As part of the National Environment Agency's (NEA) strategy to combat the threat of the Aedes mosquito, fogging has, over the weeks, been carried out islandwide on a massive scale.
Apart from the frequency of fogging, equally crucial is the timing of the exercise.
The objective is to extract the maximum benefits from the endeavour.
From my observation, it appears that most fogging exercises are carried out in the afternoon.A better way would be to schedule them in the early morning.
During the day, especially under the sweltering sun, the fumes discharged from the fogging guns would quickly break down into the atmosphere before disappearing altogether.
Hence, the efficacy is compromised.
On the other hand, in the early morning or evening, when the temperature is much cooler, the fogging chemicals discharged would continue to linger in the air for a much longer period.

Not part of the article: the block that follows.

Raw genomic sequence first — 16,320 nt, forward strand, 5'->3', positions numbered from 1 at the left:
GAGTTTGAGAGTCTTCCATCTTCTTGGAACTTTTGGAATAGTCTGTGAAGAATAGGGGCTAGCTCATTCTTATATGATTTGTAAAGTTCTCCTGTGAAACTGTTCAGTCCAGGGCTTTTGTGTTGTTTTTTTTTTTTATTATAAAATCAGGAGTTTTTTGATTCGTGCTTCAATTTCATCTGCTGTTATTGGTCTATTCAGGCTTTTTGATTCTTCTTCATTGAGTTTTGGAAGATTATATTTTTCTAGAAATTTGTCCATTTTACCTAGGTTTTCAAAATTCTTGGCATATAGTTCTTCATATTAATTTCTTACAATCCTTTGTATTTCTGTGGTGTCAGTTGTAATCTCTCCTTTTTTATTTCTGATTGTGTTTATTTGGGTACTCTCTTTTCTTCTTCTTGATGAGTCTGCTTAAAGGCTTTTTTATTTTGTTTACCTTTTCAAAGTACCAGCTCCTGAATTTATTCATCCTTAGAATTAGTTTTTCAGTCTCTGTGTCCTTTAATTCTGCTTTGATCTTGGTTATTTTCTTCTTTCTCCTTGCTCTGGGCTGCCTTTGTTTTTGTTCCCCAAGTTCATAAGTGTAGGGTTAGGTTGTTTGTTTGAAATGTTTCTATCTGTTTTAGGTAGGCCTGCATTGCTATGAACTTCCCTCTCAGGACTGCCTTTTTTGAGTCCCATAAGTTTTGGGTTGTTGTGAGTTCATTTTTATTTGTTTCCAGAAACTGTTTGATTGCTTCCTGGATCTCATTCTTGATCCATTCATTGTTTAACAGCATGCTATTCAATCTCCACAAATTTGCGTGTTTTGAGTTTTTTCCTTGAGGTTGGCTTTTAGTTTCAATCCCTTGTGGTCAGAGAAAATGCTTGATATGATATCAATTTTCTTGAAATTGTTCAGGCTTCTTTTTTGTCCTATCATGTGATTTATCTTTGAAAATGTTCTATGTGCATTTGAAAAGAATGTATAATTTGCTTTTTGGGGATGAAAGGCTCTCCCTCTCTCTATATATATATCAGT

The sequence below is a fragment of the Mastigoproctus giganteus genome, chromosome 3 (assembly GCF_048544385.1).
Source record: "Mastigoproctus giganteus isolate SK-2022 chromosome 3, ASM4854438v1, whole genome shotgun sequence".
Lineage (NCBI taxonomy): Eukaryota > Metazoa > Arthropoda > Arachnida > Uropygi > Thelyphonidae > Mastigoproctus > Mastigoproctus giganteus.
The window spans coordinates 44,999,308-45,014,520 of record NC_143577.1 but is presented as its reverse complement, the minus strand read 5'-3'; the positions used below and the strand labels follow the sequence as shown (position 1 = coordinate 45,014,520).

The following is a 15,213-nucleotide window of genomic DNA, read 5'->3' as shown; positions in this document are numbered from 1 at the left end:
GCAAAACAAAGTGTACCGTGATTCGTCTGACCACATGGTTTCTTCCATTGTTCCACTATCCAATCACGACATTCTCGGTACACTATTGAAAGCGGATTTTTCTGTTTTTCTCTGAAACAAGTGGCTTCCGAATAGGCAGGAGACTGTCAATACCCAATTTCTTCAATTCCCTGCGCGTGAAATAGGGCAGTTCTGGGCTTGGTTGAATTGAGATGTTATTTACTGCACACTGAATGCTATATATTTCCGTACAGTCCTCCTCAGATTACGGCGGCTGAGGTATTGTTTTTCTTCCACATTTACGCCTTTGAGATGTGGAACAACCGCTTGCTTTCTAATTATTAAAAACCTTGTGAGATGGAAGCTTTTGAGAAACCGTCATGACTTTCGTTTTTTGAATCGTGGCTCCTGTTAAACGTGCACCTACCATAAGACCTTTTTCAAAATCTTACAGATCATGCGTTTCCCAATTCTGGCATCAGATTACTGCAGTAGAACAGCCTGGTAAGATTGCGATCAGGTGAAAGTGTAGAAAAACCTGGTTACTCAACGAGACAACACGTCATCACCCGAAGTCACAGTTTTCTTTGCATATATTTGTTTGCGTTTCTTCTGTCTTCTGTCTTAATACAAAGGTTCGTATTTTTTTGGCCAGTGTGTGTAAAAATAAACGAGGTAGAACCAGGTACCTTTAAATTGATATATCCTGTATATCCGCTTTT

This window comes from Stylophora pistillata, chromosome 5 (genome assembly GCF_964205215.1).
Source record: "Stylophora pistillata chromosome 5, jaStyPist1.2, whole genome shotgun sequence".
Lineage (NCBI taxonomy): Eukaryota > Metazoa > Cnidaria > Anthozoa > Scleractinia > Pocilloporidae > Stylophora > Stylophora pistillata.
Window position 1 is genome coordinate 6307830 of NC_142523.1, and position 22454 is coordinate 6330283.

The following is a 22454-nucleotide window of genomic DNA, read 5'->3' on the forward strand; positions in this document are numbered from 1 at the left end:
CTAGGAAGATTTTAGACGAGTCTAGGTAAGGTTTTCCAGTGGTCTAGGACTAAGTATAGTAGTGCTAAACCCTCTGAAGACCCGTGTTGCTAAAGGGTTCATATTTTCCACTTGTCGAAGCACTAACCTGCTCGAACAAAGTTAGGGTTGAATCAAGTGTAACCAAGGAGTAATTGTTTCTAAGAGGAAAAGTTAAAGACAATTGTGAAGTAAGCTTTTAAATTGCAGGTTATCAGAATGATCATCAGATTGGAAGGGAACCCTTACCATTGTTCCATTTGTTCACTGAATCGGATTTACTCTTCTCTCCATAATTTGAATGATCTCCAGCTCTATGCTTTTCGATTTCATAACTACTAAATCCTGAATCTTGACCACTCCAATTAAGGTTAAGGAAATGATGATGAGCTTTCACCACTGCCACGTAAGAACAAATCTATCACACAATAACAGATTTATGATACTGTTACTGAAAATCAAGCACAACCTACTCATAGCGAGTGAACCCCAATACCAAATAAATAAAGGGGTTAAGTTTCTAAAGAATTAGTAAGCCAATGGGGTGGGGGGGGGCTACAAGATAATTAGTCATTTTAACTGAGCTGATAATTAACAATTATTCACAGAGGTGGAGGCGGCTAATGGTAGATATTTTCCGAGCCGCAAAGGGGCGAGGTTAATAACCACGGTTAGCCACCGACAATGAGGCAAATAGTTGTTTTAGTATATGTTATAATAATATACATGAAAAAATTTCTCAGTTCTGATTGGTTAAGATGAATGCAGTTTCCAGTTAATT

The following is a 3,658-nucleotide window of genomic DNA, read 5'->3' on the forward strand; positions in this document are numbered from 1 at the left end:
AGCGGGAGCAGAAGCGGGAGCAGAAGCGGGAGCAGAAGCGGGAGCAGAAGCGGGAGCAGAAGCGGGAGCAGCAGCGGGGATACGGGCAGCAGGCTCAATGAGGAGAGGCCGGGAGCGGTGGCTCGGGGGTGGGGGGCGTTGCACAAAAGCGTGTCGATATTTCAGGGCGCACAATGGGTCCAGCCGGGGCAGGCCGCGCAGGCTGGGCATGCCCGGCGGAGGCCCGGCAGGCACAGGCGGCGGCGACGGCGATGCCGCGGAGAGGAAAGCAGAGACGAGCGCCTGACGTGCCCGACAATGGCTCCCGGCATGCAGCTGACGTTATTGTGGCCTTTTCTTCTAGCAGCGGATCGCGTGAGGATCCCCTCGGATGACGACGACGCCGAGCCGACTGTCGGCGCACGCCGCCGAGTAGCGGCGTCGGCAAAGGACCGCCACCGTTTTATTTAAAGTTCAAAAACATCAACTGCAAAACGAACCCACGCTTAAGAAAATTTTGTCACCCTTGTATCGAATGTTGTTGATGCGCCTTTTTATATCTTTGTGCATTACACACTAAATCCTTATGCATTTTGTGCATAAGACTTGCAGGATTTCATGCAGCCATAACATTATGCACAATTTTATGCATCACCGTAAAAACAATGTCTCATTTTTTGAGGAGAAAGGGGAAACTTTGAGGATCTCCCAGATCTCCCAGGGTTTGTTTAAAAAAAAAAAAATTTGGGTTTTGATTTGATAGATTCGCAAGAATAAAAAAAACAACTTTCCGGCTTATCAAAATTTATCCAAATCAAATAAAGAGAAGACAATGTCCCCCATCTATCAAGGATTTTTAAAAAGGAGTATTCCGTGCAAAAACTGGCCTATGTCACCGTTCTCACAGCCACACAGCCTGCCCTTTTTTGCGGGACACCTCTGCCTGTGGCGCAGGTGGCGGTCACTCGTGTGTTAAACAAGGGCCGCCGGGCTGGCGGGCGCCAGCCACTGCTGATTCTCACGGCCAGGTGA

Nevertheless, contractors may prefer not to do fogging during the peak rush hours in the morning, considering that children are on their way to schools and adults to their workplaces.
Similarly, the sound generated during the fogging process could be annoying to residents.
The NEA could work with other stakeholders, including contractors, town councils and residents, to explore and determine what is the best time of the day to carry out fogging.
Joe Teo Kok Seah